Teams should issue “strong punishments” for bad behavior in Dota 2, Valve says

Valve issued a statement on racist language used between pro players.

Image via Valve

During Dota 2’s first minor tournament of the 2018 to 2019 Dota Pro Circuit, compLexity Gaming player Andrei “skem” Ong typed a racially-charged message—”ching chong”— into the game’s chat, aimed at Chinese Dota 2 team Royal Never Give Up. Later, another player, TNC Predator’s Carlo “Kuku” Palad, wrote the same thing in a public match’s chat.

The two incidents spread quickly throughout the professional Dota 2 scene as upset Chinese fans issued negative reviews on Steam. The incidents happened in early November, and fans were upset at Valve’s inaction. (CompLexity has since punished its player with a “formal reprimand” and a “maximum fine.”) But on Nov. 10, Valve finally issued a response to the Dota 2 community. It’s not a ruling against either player, nor is it guidelines for teams and tournament organizers to follow in the future. Instead, Valve’s instructing teams to hold their players accountable.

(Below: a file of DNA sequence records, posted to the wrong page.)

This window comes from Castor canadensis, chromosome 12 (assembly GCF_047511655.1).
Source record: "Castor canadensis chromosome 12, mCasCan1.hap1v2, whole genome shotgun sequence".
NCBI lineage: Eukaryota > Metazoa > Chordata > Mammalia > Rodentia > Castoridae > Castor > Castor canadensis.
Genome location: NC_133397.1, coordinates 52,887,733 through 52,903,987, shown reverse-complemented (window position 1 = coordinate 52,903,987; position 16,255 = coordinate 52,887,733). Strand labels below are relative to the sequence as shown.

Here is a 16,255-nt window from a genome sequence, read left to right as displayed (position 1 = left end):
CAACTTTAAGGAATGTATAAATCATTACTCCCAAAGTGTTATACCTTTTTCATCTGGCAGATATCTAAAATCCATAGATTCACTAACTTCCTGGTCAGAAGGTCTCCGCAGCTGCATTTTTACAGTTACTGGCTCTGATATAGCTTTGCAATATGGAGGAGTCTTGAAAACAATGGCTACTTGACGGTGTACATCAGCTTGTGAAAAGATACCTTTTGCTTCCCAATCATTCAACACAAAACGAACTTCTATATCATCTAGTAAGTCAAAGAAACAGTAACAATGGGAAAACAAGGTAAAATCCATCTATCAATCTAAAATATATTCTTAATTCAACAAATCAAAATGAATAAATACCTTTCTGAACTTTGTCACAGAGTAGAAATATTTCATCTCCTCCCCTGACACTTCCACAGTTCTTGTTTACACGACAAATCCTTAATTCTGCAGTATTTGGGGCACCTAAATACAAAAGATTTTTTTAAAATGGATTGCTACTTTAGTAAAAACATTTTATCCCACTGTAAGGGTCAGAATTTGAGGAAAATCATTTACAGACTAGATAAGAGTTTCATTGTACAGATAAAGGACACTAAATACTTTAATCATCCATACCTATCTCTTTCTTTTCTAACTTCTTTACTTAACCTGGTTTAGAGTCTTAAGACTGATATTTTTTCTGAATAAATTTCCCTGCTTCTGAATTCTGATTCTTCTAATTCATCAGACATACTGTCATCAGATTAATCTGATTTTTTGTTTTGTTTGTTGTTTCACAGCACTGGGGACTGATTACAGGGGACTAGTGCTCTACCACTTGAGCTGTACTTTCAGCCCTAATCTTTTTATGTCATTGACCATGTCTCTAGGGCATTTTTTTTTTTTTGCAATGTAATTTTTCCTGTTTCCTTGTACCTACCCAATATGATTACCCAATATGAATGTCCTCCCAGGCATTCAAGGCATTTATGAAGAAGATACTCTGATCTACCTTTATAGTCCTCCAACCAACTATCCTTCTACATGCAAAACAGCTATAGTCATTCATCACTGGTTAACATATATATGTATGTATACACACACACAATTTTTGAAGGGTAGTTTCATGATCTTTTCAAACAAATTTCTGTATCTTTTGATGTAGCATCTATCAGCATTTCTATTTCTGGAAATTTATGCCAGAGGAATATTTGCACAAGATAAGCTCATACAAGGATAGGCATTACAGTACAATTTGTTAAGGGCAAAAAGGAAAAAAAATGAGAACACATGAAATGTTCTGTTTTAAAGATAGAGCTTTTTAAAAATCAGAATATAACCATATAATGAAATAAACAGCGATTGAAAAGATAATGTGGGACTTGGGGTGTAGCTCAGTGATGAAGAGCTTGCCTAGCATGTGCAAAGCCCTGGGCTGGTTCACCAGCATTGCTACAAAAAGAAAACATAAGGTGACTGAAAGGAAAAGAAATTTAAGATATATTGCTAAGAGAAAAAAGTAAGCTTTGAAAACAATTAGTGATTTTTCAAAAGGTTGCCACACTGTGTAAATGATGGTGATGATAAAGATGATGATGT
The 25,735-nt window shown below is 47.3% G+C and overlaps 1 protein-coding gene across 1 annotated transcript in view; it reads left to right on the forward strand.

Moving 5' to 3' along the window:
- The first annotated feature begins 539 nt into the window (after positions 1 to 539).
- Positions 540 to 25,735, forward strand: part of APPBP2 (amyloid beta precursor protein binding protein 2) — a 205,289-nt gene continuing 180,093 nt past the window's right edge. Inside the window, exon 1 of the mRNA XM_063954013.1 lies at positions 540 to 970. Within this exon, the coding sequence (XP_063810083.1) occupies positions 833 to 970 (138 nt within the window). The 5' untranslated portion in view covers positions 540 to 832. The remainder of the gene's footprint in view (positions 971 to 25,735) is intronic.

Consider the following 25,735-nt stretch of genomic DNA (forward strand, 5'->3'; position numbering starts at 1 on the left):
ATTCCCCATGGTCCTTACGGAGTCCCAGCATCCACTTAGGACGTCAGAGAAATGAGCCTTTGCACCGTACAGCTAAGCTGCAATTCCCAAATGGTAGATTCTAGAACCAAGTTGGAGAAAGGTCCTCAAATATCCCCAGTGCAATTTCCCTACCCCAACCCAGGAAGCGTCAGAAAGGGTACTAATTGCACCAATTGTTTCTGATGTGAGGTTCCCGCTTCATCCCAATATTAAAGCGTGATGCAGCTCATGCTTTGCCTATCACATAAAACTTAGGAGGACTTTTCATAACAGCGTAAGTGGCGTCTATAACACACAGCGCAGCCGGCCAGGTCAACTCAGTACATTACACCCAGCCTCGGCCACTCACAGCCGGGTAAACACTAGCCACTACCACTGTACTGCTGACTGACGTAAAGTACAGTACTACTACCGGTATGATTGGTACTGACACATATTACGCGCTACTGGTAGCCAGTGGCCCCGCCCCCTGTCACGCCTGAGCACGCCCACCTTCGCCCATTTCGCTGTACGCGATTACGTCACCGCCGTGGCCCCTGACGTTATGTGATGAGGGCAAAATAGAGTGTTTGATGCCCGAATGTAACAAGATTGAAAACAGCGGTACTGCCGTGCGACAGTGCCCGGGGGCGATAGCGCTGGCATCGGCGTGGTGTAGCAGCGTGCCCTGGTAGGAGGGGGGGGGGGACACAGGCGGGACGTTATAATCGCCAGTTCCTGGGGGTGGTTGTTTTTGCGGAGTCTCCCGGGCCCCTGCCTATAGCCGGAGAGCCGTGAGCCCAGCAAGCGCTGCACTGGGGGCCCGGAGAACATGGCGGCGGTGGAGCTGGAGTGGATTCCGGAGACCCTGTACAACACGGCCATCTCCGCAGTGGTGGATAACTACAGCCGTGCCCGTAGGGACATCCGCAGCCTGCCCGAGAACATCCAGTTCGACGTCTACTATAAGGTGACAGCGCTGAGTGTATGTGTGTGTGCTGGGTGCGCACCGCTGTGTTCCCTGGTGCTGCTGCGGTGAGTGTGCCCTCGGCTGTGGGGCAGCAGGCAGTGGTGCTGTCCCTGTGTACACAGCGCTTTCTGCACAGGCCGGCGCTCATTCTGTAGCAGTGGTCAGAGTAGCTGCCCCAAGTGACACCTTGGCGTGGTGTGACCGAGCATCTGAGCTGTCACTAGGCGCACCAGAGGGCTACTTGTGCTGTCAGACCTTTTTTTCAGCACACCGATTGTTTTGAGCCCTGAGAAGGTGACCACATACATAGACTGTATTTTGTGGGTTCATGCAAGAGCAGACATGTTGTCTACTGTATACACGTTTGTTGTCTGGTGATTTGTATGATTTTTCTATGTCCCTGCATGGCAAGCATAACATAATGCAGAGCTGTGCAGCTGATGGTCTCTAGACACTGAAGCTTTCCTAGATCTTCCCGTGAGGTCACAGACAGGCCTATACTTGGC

In a blog post called “The Major and Professional Dota Players,” Valve said it doesn’t condone the language used by “multiple players” over the past week. “Words carry a lot of meaning,” Valve said. “Some people may not agree or understand why certain words are harmful, but it doesn’t make it any less so to those on the receiving end. The language used by multiple players over the last week has caused many of our fans a lot of pain and is not behavior that we condone.”

Valve said it’s been speaking to “various pro players and community leaders” over the past few days. It said that “deep down” professional Dota 2 players do respect each other. But that the language used this week was “damaging to the entire Dota community.”

A punishment wasn’t issued publicly from Valve to either player implicated in the ongoing situation. Instead, Valve said it expects all teams that participate in its tournaments “to hold its players accountable, and be prepared to follow-up with strong punishments when players represent Dota and its community poorly.”

Valve didn’t lay out any plans or guidelines for “strong punishments” made by teams. Dot Esports has reached out to Valve for clarification.

“We hope that players and the community around the world will become better educated and more respectful as a result of the recent incidents,” Valve said. “We think the communities everywhere around the world want the same things: for our favorite players and teams to do well, and for a great display of Dota.”